Bankruptcy leaves Detroit police abuse claims unpaid

DETROIT (AP) — Detroit could have been on the hook for millions of dollars in a lawsuit alleging police abuse. Lawyers, however, are closing the case after eight years, acknowledging that the claims of possibly 200,000 people are practically worthless.

The reason? Detroit’s 2013 bankruptcy.

The 2010 lawsuit, which described poor conditions in holding cells and excessive detentions, was in progress when Detroit became the largest U.S. city to seek protection from creditors. The city eventually emerged with a clean balance sheet, a robust downtown and a national buzz among millennials .

But a new, flush Detroit doesn’t mean a windfall for people who won the class-action case.

Instead, they would need to get in line like other creditors because the lawsuit was pending during the bankruptcy. Attorneys worked on a settlement with the city but concluded it wasn’t practical: A $1,000 recovery per person could be worth as little as $40 — and paid over many years.

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“The costs involved in issuing and mailing these checks will be greater than the value of the checks themselves,” attorney Cindy Tsai said in a court filing.

A federal judge got an update on Nov. 28 and told both sides to draft an order for him to decertify the class, which is still pending.

“It has nothing to do with the merits of their case,” explained Anthony Sabino, who followed Detroit’s bankruptcy and teaches business law at St. John’s University in New York. “This is an unfortunate but unavoidable outcome when a party files for bankruptcy. They’re in this huge ocean of general creditors and there’s really nothing to be had for them. … They’re only eligible to share in the pennies left over.”

The lawsuit was filed on behalf of Johnathan Brown and thousands of people who had been arrested by police years earlier. The Detroit Police Department was accused of keeping crime suspects in cold, bare holding cells with no bedding and little food. The lawsuit said people were routinely held for more than 48 hours without review by a judge.

Brown was detained for 55 hours during a homicide investigation and eventually “succumbed to the DPD detectives’ tactics and gave a coerced statement,” according to the lawsuit.

The city did a poor job defending itself against the allegations. Indeed, U.S. District Judge Thomas Ludington entered a default on the question of whether Detroit was liable. He said there was “neglect and inattention” by city attorneys who repeatedly missed deadlines to produce documents about the holding cells. He turned the case into a class-action in 2012, potentially affecting 200,000 people.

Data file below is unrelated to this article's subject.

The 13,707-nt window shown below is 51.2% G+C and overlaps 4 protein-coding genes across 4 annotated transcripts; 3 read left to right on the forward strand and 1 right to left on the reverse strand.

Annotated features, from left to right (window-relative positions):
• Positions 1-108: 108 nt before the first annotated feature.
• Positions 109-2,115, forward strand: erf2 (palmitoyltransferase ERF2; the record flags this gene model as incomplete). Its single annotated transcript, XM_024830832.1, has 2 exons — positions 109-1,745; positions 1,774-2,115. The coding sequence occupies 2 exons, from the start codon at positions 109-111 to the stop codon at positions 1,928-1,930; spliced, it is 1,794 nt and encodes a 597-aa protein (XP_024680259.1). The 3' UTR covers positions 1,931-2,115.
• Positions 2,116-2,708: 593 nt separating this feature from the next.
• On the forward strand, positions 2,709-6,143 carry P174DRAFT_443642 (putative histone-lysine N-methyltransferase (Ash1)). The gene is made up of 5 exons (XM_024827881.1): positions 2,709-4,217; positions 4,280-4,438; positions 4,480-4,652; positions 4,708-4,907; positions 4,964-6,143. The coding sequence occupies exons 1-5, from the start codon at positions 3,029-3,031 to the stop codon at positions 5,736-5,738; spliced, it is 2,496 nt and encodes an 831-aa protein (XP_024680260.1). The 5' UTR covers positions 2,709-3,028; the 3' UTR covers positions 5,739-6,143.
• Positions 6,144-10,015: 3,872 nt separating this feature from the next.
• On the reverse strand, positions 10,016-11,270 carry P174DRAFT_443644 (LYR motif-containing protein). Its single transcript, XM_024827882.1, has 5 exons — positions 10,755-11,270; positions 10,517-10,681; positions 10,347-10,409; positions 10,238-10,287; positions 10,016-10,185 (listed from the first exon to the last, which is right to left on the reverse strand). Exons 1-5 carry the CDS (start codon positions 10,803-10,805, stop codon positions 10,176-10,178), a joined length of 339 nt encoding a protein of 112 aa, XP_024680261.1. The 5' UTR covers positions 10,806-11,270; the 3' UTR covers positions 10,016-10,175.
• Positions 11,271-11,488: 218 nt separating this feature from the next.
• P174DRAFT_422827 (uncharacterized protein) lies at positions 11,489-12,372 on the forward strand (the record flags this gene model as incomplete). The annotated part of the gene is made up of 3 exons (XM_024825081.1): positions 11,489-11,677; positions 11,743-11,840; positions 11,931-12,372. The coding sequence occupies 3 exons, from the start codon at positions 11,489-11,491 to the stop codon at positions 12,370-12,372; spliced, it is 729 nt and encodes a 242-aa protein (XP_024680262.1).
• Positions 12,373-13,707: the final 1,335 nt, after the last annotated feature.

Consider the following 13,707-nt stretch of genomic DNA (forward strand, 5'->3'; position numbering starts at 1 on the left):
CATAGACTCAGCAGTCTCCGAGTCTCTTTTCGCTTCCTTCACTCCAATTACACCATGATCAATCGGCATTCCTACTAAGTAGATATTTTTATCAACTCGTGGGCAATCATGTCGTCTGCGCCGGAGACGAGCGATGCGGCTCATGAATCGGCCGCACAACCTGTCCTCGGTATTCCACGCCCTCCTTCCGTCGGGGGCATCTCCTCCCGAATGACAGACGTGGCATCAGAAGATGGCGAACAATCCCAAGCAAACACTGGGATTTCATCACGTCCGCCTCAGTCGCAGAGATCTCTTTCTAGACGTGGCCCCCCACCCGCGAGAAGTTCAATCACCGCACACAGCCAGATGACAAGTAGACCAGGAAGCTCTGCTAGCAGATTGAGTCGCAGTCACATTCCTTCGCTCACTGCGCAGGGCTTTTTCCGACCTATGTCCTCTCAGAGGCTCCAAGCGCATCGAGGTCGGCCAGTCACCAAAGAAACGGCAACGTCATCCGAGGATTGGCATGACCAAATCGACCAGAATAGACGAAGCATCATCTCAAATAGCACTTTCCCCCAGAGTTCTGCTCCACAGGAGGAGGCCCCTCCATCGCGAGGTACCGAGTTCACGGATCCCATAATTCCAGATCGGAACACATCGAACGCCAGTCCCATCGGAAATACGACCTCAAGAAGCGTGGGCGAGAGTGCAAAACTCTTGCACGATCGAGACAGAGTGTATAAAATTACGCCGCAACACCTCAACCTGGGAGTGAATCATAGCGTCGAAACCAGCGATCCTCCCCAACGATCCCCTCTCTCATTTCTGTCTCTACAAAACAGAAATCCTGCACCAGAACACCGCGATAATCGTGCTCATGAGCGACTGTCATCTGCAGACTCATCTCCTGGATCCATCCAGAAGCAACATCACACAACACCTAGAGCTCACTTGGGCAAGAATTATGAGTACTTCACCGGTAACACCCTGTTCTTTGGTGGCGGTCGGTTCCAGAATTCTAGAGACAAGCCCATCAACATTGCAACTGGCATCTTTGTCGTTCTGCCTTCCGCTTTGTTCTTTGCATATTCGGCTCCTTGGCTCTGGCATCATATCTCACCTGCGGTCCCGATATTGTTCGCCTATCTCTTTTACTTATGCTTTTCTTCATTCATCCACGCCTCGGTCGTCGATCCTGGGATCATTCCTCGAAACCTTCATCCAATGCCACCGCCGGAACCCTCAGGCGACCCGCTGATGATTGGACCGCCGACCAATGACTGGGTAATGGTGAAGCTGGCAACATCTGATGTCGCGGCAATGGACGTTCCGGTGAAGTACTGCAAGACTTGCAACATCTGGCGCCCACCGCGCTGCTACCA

But then Detroit filed for bankruptcy in 2013, freezing any litigation and drastically affecting efforts to collect money when the bankruptcy was over.

As part of a deal to close the case, the city has agreed to pay $100,000 to attorneys who represented Brown and the potential class. Tsai also told the judge that Detroit has fixed problems that led to the lawsuit.

Tsai, a lawyer at Loevy & Loevy in Chicago, didn’t respond to phone calls and emails from The Associated Press seeking comment. Brown, who is in prison for second-degree murder, declined to comment. He will get $5,000 as the lead plaintiff.

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“What the attorneys are getting is a drop in the bucket,” said Sabino, referring to the $100,000. “It’s basically expenses. The attorneys are taking a bath. They’re sharing the pain.”

A lawyer for Detroit, Chuck Raimi, said the lawsuit was caught in “two very difficult areas of law” — bankruptcy and class-action lawsuits. He acknowledged the case could have cost millions of dollars without the protection of bankruptcy. But he also noted that the city might have pursued appeals, too.

“As painful as it is, what folks have to recognize is this is why Detroit’s on the mend, by resolving past claims that ended the financial catastrophe the city had labored under for years,” Sabino said.

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Follow Ed White at http://twitter.com/edwhiteap

The Western Journal has not reviewed this Associated Press story prior to publication. Therefore, it may contain editorial bias or may in some other way not meet our normal editorial standards. It is provided to our readers as a service from The Western Journal.

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